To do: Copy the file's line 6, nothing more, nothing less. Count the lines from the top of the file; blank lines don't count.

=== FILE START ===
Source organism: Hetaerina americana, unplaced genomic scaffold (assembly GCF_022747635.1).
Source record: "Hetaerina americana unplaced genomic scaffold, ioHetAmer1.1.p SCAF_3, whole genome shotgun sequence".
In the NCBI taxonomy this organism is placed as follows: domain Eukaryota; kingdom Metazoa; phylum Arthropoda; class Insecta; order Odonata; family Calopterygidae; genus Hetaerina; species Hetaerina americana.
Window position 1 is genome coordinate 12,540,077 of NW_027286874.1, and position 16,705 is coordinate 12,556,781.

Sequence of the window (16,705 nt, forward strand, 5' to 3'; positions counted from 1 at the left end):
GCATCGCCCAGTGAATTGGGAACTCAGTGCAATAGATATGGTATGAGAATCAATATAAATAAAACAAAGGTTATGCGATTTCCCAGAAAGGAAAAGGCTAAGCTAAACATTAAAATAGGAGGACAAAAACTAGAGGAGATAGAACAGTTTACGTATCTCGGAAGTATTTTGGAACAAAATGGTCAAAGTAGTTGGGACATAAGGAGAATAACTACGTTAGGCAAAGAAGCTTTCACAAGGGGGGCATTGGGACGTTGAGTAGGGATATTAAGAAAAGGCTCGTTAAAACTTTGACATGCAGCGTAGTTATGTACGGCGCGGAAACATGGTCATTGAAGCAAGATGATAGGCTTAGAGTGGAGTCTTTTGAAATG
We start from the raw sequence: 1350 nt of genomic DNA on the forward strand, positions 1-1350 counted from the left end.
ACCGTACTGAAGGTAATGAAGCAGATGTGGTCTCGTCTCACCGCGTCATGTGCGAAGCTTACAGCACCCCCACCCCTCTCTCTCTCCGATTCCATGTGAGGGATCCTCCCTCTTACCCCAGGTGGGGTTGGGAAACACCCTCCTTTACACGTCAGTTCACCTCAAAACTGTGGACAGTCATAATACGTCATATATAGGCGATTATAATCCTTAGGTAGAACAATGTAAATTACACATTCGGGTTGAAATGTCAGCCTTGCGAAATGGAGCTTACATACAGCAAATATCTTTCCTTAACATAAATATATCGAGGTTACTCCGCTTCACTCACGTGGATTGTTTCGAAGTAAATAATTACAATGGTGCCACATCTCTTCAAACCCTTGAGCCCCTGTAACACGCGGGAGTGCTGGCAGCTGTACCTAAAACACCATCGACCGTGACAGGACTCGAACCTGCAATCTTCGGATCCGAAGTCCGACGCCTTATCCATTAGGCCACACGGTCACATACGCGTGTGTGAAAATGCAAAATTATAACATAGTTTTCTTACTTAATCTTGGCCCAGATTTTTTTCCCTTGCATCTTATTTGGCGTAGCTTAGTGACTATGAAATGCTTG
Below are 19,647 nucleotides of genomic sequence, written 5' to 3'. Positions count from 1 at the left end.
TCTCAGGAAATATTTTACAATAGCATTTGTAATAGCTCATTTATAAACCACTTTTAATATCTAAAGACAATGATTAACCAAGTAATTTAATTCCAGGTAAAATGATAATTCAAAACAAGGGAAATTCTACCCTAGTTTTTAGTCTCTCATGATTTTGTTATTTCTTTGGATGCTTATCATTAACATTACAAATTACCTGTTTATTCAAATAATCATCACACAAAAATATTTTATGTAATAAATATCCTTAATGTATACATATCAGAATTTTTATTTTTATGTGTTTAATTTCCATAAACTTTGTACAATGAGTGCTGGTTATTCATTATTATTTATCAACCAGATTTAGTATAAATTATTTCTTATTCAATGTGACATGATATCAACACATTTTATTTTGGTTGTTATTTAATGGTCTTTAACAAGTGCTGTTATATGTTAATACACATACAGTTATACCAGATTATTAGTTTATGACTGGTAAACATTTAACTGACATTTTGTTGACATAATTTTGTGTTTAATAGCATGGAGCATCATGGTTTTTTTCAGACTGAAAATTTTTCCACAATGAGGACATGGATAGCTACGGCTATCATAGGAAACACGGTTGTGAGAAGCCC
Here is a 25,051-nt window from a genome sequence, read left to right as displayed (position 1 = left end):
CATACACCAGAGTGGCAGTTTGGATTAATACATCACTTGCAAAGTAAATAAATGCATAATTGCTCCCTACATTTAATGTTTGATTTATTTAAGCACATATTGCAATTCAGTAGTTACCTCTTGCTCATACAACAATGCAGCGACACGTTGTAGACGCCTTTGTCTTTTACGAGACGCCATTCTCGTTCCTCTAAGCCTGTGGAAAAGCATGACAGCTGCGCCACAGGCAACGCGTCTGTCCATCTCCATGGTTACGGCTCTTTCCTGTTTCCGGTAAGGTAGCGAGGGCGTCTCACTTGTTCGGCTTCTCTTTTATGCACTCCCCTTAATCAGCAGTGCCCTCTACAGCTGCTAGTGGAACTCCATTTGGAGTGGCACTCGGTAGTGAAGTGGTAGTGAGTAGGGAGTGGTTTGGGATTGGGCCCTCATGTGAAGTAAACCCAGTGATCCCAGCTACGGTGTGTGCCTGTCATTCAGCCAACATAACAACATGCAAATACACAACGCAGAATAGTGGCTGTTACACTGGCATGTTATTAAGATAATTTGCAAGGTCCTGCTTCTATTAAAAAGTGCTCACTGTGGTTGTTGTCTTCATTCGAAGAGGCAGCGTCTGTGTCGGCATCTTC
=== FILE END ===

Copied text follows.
GCATCGCCCAGTGAATTGGGAACTCAGTGCAATAGATATGGTATGAGAATCAATATAAATAAAACAAAGGTTATGCGATTTCCCAGAAAGGAAAAGGCTAAGCTAAACATTAAAATAGGAGGACAAAAACTAGAGGAGATAGAACAGTTTACGTATCTCGGAAGTATTTTGGAACAAAATGGTCAAAGTAGTTGGGACATAAGGAGAATAACTACGTTAGGCAAAGAAGCTTTCACAAGGGGGGCATTGGGACGTTGAGTAGGGATATTAAGAAAAGGCTCGTTAAAACTTTGACATGCAGCGTAGTTATGTACGGCGCGGAAACATGGTCATTGAAGCAAGATGATAGGCTTAGAGTGGAGTCTTTTGAAATG